“It is true that the levels of adult fish in the sea are very low and most catches consist of juvenile fish, so it is necessary to rebuild populations so that more juveniles have the chance to become adults and more adults have the chance to become old”, says Clara Ulrich, Professor in fisheries management at the Danish National Institute of Aquatic Resources and Chair of the Working Groups supporting the Western Mediterranean Plan at theScientific, Technical and Economic Committee for Fisheries (STECF), an independent EU consultative body of fishery decision-making. “But protecting juveniles without reducing the fishing pressure on adults does not guarantee sustainability, which can only be achieved when cumulative mortality, including both juvenile and adult fish, does not exceed the sustainable level estimated by scientists”.
Reducing fish mortality: A conundrum
The pressure on fishstocks, according to Ulrich, requires the overall reduction of fishing activities. And, in fact, restraining the number of days that fishermen can spend at sea, technically defined as “fishing effort”, is another important measure included in the WestMed Plan.
Governments gathering in Brussels will have to progressively reduce fishing effort every year, based on advice from STECF (“Scientific, Technical and Economic Committee for Fisheries”). Again, compromises between short-term profitability and long-term sustainability have led to uncertainties regarding the effectiveness of the adopted measures.
“The Mediterranean is rich in species that have different sustainability levels based on their different life cycles”, Fabio Fiorentino says. “Therefore the fishing effort reduction set each year may be sufficient to preserve one species but not another, and, since trawlers catch multiple species at once, it is practically impossible to set specific fishing efforts suitable for each species”.
The WestMed Plan allows for a maximum reduction of 10 percent for the first year (and up to 30 percent for the next four years of the implementation period). This is enough for the deep water rose, which are already capable of reproduction when it is less than 1 year old, live no longer than 3 years, and therefore may be fished at a higher pace. On the other hand, this percentage is way too low for hake, which have a later reproduction stage (3-4 years), live for up to 25 years, and therefore require a slower pace of fishing.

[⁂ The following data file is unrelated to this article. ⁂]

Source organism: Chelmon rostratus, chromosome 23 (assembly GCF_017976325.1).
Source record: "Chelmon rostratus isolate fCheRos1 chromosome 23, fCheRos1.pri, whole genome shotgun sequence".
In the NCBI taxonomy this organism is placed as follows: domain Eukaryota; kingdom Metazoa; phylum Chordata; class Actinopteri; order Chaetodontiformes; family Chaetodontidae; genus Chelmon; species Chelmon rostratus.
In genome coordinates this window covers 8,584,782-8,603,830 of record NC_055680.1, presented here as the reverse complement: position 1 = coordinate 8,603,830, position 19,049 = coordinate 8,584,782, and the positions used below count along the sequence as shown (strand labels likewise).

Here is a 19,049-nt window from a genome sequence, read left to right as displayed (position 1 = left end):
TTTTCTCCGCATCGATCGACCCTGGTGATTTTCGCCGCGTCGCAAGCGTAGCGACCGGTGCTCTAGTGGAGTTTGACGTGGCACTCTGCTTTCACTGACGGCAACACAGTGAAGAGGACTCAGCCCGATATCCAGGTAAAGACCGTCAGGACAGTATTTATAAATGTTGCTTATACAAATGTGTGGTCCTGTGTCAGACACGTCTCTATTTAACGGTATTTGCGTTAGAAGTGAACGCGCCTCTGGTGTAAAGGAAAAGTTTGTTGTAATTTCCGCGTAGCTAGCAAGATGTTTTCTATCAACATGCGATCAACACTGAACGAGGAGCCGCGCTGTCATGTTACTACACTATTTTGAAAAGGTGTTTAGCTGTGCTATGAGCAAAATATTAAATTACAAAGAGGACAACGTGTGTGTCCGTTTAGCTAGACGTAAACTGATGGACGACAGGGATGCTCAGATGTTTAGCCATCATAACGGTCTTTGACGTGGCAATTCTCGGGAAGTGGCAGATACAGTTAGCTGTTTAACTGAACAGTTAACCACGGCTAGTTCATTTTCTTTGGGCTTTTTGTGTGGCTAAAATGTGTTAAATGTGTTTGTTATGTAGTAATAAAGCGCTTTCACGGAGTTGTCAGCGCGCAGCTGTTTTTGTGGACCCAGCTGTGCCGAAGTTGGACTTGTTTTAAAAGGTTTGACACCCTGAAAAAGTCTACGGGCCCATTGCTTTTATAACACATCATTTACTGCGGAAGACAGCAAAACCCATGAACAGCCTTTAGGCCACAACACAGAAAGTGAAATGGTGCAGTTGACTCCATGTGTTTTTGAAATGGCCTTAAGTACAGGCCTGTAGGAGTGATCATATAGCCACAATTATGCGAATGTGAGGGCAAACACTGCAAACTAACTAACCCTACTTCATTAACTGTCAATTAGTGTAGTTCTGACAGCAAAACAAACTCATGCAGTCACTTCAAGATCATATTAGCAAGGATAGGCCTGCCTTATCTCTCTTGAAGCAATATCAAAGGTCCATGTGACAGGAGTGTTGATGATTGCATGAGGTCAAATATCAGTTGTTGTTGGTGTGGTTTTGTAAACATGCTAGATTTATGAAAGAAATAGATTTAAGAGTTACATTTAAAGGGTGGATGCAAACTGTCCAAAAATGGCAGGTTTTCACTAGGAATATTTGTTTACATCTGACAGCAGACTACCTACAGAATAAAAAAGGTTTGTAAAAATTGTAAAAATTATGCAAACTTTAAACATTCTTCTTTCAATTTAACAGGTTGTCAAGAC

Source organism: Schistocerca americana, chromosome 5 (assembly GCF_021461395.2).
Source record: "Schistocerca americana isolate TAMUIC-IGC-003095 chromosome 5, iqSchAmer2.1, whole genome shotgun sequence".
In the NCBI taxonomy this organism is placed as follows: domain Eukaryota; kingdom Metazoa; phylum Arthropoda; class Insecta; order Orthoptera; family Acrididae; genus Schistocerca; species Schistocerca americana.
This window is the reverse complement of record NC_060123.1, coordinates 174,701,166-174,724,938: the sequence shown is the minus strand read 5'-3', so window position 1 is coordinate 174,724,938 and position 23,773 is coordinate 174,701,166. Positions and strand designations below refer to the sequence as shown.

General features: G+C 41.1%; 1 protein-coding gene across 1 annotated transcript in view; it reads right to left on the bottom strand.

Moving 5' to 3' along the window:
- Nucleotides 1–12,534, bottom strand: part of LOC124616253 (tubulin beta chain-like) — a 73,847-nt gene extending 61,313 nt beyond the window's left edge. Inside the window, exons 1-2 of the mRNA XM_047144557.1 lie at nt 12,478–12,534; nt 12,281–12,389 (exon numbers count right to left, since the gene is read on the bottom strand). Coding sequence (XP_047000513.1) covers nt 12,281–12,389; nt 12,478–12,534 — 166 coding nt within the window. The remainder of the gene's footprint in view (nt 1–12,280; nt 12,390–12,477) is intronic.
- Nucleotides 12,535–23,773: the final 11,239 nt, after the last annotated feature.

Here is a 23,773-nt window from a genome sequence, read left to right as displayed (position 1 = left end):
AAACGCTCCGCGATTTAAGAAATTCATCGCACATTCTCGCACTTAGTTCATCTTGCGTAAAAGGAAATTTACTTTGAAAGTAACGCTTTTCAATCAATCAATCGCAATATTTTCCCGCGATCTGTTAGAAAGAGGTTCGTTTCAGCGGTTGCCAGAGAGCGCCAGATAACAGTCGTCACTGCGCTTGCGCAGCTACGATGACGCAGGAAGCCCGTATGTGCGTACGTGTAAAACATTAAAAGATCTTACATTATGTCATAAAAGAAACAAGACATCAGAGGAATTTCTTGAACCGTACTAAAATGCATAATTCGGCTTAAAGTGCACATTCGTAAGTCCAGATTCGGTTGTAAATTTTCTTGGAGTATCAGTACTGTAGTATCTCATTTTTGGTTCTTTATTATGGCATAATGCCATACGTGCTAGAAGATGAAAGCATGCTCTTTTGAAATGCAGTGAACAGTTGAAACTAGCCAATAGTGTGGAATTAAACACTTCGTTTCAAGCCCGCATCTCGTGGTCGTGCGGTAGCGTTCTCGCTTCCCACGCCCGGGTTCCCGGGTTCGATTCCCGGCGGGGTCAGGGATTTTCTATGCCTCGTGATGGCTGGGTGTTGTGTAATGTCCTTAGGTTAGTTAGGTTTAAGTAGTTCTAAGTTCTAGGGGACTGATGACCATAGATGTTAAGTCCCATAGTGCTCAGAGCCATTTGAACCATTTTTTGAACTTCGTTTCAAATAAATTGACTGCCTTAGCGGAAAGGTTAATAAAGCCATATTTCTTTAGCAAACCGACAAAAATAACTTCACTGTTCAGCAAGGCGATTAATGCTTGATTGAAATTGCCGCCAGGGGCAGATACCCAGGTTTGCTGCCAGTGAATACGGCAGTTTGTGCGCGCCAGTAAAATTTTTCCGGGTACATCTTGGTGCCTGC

A study published in 2016 by DG Mare, the Fisheries Department of the European Commission, concluded that achieving a sustainable fishing level for hake would require a mortality reduction between 61 and 93 percent depending on the areas concerned. However, according to Fiorentino, “it is hard to determine an accurate mathematical correlation between fishing effort and fish mortality, since that would imply analysing in a comparative way long-term historical data sets which we still do not have”. That’s why Paraskevas Vasilakopoulos of the Hellenic Centre for Marine Research argues that “Bigger investments are needed to improve Mediterranean fisheries research through the collection and analysis of good quality data regarding the biology and exploitation of Mediterranean fish stocks”.
Making the correlation between exploitation and mortality rates even more complicated is the fact that some fishers are more efficient than others and can catch more fish in the same number of days. As Clara Ulrich explains, “all of this means that we often have to work on assumptions, especially in the early years, because it takes time before one can see the effects of the regulations in place”.
Based on updated data sets and projection models, last March the STECF provided draft advice on the methodology to calculate the effort reduction needed to achieve sustainability for the different species. The advice will be reviewed again in October 2019, alongside the most recent data, in order to quantify the recommended fishing effort reduction for 2020, when the WestMed management plan enters into force. Then it will be up to government representatives, meeting in Brussels, to decide the extent to which they intend to follow these scientific recommendations. And, eventually, they might end up agreeing a fishing effort reduction even lower than the 10% cap.
“Given the very poor situation in the Mediterranean, this plan is the first step to improve the situation, and since the goal is so distant, we have to start somewhere”, Ulrich says. Fiorentino draws a similar conclusion: "all in all, it is better to start with a plan and make things happen along the way, rather than being stuck with a situation of non-harmonized fishery regulation at the EU level, where there is no common framework to monitor results and correct the trajectory”.